Each day, members of the family sprinkle the seeds in the sad with holy water. After ten days growing secluded from the light, the yellow seedlings four or five inches tall are gathered. A blessing from Durga, the yellow jamara “plant” is worn behind the ear or tied into the hair with other flowers.

The seventh day of Dashain is called Fulpati, the Scred Flower Day. Thousands fill the streets near Rani Pokhari where the Royal Kalash, filled with wild flowers and holy leaves, arrives from its three-day journey carried on foot from the ancestral royal house in Gorkha. A grand gathering of government officials in traditional Nepali dress awaits the arrival. Their Majesties the King and Queen review military troops while cannons boom at nearby Tundikhel, the large open grounds near the General Post Office. The King and Queen, accompanied by marching bands and officials, proceed with the Royal Kalash to Hanuman Dhoka on Durbar Square to worship the all-powerful Goddess Durga.

On Asthami, the eighth day of Dashain, orthodox Hindus fast in preparation for Kalratri, the Black Night, when hundreds of buffaloes, goats, sheep, chickens, and ducks are sacrificed at Durga temples. Black buffaloes, representing the terrifying demon that Durga once slew, are ritually beheaded. It is believed that the sacrificed animals gain merit and are reincarnated as humans, thus given a chance to eventually escape from worldly suffering. The animals’ owners take the meat home for family feasts.

Dasain doesn’t truly climax until Vijaya Dashami, the Great Tenth Day of Victory, the celebration of Rama and Durga’s triumph over universal evil. On this day, also called Tika Day, Hindus dress in their finest and journey around the valley to pay honor and receive blessings from elder relatives and seniors.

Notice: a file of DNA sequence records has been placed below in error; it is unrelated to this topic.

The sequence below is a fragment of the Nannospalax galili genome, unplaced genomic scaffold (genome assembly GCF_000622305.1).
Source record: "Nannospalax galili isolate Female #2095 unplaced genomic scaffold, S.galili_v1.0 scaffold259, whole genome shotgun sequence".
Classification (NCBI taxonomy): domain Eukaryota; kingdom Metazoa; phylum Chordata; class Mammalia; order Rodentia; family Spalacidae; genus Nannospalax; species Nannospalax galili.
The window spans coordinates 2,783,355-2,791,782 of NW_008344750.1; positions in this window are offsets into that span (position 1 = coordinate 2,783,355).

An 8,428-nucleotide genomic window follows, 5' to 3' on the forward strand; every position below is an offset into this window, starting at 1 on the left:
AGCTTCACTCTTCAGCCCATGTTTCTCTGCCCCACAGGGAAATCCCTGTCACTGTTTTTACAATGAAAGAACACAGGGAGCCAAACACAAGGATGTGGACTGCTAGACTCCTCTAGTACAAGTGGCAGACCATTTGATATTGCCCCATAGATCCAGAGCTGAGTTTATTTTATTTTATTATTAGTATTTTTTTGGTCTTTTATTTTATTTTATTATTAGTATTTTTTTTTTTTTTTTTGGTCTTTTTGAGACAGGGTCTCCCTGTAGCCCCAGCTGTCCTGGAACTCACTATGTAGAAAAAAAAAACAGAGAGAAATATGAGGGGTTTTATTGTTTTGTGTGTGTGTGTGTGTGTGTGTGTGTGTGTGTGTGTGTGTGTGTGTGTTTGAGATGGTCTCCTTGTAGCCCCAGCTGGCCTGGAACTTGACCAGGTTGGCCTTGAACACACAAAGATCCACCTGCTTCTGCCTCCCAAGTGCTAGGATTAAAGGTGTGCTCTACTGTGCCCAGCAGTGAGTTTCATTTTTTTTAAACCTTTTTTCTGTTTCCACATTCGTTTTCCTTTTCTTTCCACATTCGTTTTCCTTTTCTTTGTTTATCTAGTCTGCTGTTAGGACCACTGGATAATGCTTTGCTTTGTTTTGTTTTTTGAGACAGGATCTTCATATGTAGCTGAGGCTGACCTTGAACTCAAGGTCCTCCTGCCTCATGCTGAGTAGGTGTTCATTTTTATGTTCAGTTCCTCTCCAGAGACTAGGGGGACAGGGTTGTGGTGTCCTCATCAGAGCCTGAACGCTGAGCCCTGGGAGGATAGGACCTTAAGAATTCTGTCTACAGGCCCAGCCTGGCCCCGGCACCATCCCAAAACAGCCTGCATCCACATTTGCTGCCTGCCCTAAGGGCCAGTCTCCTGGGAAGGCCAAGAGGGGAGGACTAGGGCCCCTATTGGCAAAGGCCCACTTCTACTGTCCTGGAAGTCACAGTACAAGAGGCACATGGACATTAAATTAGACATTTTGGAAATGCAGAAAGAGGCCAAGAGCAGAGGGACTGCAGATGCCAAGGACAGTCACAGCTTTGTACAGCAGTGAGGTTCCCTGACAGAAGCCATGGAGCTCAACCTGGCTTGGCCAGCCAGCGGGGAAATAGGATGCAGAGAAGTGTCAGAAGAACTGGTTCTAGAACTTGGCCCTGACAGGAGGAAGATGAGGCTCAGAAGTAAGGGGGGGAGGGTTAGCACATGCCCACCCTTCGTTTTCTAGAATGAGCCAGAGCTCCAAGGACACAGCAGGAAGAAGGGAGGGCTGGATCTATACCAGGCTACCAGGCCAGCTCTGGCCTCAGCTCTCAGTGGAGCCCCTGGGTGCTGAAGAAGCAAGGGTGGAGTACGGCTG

The day concludes with more dancing, the Kharga Jatra or Sword Processions. Buddhist priests dressed as Kali, the Living Goddess Kumari, Ganesh the Elephant God and other Deities, prance and quiver under trance late into the night through the streets of old Kathmandu.

The last day of Dashain, known as Kojagrat Purnima, falls on the full moon. Hindu women begin a month-long fast, many in residence at Pashupatinath. Buddhist worshippers parade from dawn to dark by Patan’s stupas. At home, people hold all-night vigils gambling or talking, with the belief that those awake at midnight will be blessed by Laxmi, the Goddess of Prosperity.

Thus ends the fortnight of Durga Puja. Daily life resumes with gained fortitude, and expectations of success and good health. Dasain is a propitious time for all.

Then it comes with the fasting festival of the Women, named as Teej. Teej is a festival of women – of women’s strength, of women’s devotion to their family, and of women’s divine role, exemplified by the Goddess Parbati, wife of Lord Shiva.

Long ago, in the mythological past, Parbati, daughter of the god Himalaya, fell in love with Lord Shiva. Although offered then hand of the great Lord Vishnu, she was devoted to Shiva, the divine ascetic sitting alone in the meditation on the summit of Mount Kailash. Shiva ignored her and Parbati, despite her father’s wishes, changed her fine raiment for the simplest clothes and began a long fast, praying to Lord Shiva to rise from his meditation and take her as his wife. Parbati’s devotion and austerities finally won Lord’s heart. Hindu women fast during Teej to express devotion to their husbands as Parbati expressed devotion to Shiva.